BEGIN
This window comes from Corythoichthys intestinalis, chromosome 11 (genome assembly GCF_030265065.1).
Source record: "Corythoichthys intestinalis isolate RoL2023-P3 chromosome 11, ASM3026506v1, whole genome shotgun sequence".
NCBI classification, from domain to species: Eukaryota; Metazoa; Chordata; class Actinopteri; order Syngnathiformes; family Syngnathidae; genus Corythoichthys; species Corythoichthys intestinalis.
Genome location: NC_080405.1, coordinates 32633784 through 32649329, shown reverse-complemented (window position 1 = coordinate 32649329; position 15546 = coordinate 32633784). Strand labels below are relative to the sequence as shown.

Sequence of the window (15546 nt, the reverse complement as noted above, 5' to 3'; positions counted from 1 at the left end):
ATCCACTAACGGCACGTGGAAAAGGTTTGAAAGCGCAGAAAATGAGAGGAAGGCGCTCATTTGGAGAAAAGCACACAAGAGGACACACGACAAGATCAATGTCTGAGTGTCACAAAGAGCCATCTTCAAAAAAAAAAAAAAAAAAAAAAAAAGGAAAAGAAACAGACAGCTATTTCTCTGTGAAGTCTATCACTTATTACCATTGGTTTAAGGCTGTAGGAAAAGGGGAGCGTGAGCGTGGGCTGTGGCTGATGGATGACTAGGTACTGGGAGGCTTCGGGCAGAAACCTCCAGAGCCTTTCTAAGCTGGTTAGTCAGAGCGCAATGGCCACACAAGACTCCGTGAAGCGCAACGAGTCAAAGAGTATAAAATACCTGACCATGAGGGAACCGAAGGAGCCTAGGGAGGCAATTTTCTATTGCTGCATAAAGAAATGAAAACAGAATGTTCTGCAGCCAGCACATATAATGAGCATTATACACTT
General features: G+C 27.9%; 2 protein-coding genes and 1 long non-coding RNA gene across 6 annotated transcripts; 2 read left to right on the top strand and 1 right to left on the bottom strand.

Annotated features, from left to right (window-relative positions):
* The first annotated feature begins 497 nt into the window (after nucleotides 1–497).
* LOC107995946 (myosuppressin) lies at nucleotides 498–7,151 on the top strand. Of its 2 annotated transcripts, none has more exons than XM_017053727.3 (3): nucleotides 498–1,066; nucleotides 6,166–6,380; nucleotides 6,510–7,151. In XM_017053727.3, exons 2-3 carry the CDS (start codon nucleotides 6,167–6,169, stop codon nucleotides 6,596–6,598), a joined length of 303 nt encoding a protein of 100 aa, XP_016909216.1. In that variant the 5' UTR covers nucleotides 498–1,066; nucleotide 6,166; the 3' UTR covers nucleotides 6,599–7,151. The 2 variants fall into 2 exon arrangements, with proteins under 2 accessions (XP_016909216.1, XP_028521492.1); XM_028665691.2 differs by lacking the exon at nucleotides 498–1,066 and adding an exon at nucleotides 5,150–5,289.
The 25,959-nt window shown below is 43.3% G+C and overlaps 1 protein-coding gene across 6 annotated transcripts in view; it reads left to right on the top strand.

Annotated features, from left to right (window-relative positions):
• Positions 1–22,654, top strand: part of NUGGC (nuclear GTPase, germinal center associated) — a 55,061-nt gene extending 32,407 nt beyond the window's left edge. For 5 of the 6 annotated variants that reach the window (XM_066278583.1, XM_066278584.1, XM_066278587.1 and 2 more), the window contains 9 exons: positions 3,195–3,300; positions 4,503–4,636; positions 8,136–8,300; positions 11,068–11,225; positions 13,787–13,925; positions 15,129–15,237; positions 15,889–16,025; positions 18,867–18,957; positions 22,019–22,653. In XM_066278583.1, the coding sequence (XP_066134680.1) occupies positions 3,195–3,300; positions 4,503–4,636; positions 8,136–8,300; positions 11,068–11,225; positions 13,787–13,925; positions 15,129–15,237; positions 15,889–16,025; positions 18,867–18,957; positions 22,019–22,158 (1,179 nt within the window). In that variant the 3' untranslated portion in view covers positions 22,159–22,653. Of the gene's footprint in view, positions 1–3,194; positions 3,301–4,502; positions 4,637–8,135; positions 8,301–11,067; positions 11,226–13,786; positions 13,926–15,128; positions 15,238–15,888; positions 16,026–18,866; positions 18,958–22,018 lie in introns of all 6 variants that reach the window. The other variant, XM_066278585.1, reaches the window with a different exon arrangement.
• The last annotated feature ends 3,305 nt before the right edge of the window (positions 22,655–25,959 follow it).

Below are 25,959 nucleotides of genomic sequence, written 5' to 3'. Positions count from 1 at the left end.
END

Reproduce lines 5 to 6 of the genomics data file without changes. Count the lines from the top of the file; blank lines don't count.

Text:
Sequence of the window (15546 nt, the reverse complement as noted above, 5' to 3'; positions counted from 1 at the left end):
ATCCACTAACGGCACGTGGAAAAGGTTTGAAAGCGCAGAAAATGAGAGGAAGGCGCTCATTTGGAGAAAAGCACACAAGAGGACACACGACAAGATCAATGTCTGAGTGTCACAAAGAGCCATCTTCAAAAAAAAAAAAAAAAAAAAAAAAAGGAAAAGAAACAGACAGCTATTTCTCTGTGAAGTCTATCACTTATTACCATTGGTTTAAGGCTGTAGGAAAAGGGGAGCGTGAGCGTGGGCTGTGGCTGATGGATGACTAGGTACTGGGAGGCTTCGGGCAGAAACCTCCAGAGCCTTTCTAAGCTGGTTAGTCAGAGCGCAATGGCCACACAAGACTCCGTGAAGCGCAACGAGTCAAAGAGTATAAAATACCTGACCATGAGGGAACCGAAGGAGCCTAGGGAGGCAATTTTCTATTGCTGCATAAAGAAATGAAAACAGAATGTTCTGCAGCCAGCACATATAATGAGCATTATACACTT